One of the scenes that sparked most complaints had Mr Khan’s heavily made-up daughter rushing to put on a hijab and pretending to be reading the Koran when her father entered the room. ‘Some felt that was disrespect­ful. But you have to weigh that up against all the others who recognised it and told me, “That’s just like my daughter or my sister.”’

What of the ‘peddling stereotype­s’ criticism? Some balked at the depiction of Mr Khan as a penny-pincher who goes to ludicrous lengths to stock up on cheap toilet paper. Funny? Or dangerous? Adil sighs. ‘People say, “Oh, it’s stereotypi­cal”, but The Royle Family was based around the stereotype of Jim Royle as a tight-fisted stick-in-the-mud. I see Mr Khan as a similar type. So they’re not Pakistani or Muslim stereotype­s, they’re a general stereotype. No one is saying Mr Khan is representa­tive of all Asian men – any more than Jim Royle’s representa­tive of all English men, or Father Ted is representa­tive of the Irish.’

Adil was born in the Midlands, to a father who had come over to Britain from Pakistan in the 1960s , a nd a mother who was born in Kenya. ‘My father would have been expected to marry a Pakistani woman, so in a way they were quite ground- breaking.’ While his father drove buses in Birmingham – one of the city’s first Asian

‘Mr Khan’s not meant to represent all Asian men’

drivers – his mother was an immigratio­n officer who sounds as far from the stereotypi­cal Asian wife as is possible. ‘She was very educated, modern – she had short hair, was very tall and glamorous and wore saris and big sunglasses and looked stunning. They were incredibly cool parents, but they’re still slightly unaware of their coolness. I think they probably see themselves as quite traditiona­l, but actually they were far more broad-minded.’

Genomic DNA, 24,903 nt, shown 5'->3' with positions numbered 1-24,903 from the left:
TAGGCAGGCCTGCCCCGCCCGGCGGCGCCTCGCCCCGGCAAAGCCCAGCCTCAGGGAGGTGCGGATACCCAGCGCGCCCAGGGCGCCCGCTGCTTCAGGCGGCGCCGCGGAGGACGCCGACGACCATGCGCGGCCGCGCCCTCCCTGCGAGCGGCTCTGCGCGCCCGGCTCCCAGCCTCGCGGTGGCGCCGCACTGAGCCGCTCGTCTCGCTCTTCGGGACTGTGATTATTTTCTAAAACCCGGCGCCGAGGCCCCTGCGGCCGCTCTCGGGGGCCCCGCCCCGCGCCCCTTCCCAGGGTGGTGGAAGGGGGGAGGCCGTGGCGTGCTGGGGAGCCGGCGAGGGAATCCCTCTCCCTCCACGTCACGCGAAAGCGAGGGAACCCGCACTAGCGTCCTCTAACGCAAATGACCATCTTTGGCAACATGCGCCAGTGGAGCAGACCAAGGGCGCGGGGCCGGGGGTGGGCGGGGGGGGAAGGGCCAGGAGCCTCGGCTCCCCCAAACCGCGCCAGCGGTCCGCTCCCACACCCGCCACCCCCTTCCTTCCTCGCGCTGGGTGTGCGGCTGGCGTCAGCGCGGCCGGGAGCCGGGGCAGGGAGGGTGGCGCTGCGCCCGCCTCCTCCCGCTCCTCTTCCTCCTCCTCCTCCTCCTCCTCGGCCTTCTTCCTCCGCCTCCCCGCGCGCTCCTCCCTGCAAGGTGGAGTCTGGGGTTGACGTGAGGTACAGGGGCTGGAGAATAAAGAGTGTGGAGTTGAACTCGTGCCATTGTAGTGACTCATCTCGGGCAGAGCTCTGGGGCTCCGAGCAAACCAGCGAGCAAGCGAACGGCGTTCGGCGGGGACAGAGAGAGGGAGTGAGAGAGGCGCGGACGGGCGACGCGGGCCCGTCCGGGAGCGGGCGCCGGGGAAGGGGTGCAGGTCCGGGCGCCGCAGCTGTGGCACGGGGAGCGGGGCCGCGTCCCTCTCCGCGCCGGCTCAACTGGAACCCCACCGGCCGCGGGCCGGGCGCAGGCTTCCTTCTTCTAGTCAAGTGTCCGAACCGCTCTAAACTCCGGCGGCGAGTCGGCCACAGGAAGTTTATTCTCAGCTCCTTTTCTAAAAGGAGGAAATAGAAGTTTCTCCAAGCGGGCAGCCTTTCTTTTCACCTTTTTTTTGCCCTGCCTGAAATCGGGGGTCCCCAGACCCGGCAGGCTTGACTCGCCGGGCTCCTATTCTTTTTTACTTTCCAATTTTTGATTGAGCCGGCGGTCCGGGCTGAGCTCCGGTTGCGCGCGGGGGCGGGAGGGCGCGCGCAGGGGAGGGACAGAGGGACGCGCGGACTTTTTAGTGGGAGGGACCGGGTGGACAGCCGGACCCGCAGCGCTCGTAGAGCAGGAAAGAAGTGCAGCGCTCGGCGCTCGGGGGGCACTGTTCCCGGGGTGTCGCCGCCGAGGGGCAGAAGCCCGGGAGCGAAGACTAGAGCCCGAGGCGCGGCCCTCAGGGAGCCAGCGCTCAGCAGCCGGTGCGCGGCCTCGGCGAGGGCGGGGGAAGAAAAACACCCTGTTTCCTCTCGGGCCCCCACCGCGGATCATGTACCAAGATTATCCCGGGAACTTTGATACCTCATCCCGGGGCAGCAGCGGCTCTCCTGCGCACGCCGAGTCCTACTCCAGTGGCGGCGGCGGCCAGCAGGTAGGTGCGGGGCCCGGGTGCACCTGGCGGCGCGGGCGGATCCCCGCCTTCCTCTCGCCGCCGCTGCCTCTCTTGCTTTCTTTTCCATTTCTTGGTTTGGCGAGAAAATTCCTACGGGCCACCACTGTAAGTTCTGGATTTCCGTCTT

He says his love of sitcoms stemmed from watching BBC classics like Only Fools And Horses and Keeping Up Appearance­s. ‘What I remember was recognisin­g the characters. Del Boy was like my dad – a bit flash, with these high-rolled turtleneck­s. My aunt was a bit like Hyacinth Bucket.’ He doesn’t remember being offended by shows like Mind Your Language, which attempted – however crudely – to address ‘ethnic’ issues. ‘I remember watching it with the family, and we actually quite enjoyed it. You look back on it now and you go “Hmmm”, but it was an Asian on the TV and therefore we had to watch it.’

Whether the second series of Citizen Khan, with storylines that include Mr Khan attempting to get his daughter into a Church of England school, attracts as much controvers­y as the first remains to be seen. Adil has higher hopes, however. ‘The ideal for me is that there’s a family at home – a white, English family – and the wife turns to her husband and says, “See that Mr Khan, he’s just like you.” Hopefully that’s where the real success of the show will be.’

Citizen Khan, Friday, 9.30pm, BBC1.

 ??  ?? Adil (front) as Citizen Khan and (top left)
as himself
Adil (front) as Citizen Khan and (top left) as himself